Local officials will harness funds from CDBG’s Water-Wastewater category to eliminate a long-term threat to public health and safety.
The village of Greeley Center (pop. 434) will become the latest Nebraska community to revitalize an aging municipal water system with support from the Community Development Block Grant (CDBG) program.
Administered federally by the Department of Housing and Urban Development (HUD), and by the Nebraska Department of Economic Development (DED) on behalf of the state, the CDBG program helps Nebraska communities finance projects that enhance quality of life, benefit at-need residents and promote economic opportunity.
Greeley’s water supply, though safe for consumption and use, faces an all-too-familiar enemy: time.
Routine inspections of the village’s iron and manganese treatment system in 2015 revealed rust-related failure and leakage in the pressure tank, a vital system component. The town’s distribution lines were also deteriorating, causing both water and pressure loss. Local fire hydrants were in need of replacement. And if that wasn’t enough, Well #76-1 — one of only two water sources in the village — remained on “emergency use only status” like is had since 2013, with concentrations of iron and manganese too high for the compromised treatment system to manage.
Knowing it was time to make a game plan, Village leaders weighed their options. Potential solutions ranged from relocating Well #76-1 to a spot five miles away, to connecting to a nearby city’s water supply. In the end, officials settled on repairing and improving the existing system.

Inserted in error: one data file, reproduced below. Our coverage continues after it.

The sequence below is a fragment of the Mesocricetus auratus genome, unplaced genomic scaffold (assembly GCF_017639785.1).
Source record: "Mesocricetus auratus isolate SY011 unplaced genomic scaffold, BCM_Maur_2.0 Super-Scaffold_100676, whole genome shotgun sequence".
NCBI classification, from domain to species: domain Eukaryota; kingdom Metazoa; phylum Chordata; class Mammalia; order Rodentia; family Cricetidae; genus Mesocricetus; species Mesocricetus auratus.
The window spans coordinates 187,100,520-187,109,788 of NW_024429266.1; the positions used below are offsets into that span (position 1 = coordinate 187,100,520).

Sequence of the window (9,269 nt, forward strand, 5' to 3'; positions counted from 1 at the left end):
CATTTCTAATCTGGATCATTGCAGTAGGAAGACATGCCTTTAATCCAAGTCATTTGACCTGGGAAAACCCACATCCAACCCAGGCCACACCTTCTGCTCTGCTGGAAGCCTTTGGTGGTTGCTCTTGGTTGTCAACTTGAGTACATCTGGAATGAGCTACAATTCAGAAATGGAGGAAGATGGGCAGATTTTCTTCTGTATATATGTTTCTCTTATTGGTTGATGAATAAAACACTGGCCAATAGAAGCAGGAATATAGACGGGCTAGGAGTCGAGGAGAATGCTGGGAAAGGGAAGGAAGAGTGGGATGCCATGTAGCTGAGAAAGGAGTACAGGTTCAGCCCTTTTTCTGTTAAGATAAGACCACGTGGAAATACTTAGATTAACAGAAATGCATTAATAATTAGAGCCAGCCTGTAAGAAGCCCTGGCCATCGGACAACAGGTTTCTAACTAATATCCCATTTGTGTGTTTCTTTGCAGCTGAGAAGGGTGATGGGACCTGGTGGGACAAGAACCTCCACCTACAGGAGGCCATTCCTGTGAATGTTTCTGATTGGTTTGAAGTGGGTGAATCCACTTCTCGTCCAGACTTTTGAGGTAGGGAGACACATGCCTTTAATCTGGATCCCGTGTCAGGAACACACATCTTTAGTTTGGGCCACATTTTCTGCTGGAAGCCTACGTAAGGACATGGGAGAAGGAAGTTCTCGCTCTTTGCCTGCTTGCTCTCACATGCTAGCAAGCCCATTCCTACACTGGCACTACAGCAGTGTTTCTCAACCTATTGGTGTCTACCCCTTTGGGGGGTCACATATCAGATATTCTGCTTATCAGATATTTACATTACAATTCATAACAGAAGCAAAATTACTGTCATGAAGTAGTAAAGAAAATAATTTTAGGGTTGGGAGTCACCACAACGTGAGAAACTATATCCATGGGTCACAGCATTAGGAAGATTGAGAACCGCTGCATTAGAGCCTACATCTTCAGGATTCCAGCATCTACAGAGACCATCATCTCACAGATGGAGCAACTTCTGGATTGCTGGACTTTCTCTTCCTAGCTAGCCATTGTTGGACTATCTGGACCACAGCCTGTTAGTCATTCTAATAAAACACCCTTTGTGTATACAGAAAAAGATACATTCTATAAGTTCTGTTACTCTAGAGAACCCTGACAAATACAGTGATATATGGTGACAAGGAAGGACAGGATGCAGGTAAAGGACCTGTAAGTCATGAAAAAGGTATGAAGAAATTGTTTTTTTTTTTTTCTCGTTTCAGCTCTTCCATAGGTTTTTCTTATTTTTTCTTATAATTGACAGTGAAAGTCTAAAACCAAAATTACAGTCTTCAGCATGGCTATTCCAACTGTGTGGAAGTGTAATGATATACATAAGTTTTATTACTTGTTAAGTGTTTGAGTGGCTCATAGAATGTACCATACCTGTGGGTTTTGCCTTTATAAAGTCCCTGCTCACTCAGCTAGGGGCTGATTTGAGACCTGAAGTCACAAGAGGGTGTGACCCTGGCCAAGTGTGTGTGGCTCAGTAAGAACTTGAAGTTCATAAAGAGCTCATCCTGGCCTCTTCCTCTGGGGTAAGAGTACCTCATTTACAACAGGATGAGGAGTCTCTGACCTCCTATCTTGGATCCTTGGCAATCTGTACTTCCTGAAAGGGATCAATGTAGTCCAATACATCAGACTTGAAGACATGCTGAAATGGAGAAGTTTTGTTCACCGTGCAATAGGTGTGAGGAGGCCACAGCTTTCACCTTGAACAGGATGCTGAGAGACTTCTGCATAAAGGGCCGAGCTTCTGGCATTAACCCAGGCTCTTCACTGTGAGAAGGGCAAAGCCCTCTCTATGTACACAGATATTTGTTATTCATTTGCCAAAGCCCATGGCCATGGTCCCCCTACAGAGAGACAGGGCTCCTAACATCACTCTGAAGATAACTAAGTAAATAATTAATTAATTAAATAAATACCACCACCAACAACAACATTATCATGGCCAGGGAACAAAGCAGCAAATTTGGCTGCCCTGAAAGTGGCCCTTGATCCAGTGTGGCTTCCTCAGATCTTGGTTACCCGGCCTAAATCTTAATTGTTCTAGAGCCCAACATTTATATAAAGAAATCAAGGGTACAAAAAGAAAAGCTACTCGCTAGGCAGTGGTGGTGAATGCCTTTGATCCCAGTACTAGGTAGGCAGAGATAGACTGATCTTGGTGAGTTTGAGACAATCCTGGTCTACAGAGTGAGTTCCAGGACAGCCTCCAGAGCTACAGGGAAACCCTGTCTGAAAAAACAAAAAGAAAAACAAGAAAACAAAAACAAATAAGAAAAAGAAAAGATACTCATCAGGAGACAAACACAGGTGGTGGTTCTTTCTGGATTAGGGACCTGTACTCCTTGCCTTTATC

With $264,000 in local match, Greeley was able to secure $1.2 million in grants and loans from the USDA. A $435,000 CDBG grant — with no repayment required — filled in the last piece of the puzzle.
With construction slated for October 2021, Greeley’s water system will finally receive its much-needed overhaul. Engineers will drill a new source well at the site of #76-1, restoring the village’s backup water supply. They’ll also fix damaged components of the water treatment plant, replacing the existing iron and manganese unit and installing a new pressure valve system. New, state-of-the-art water meters will be installed, which will help the village better gauge water consumption. And new operating valves and fire hydrants will ensure the community is prepared to handle emergency events and maintenance shutdowns.
The project is scheduled for a June, 2021 completion date.
“This grant enables us to make critical updates and repairs to our water treatment and distribution system that we would not be able to do without this funding,” said Karla Costello, Village Clerk/Treasurer. “Combined, these resources are making a huge difference in our ability to restore and maintain critical infrastructure and to ensure a safe, stable water supply for our residents. We’re incredibly grateful for the support we’ve received from both the USDA and the CDBG program.”
For more information about the CDBG program, contact Steve Charleston at firstname.lastname@example.org or 402-471-3757.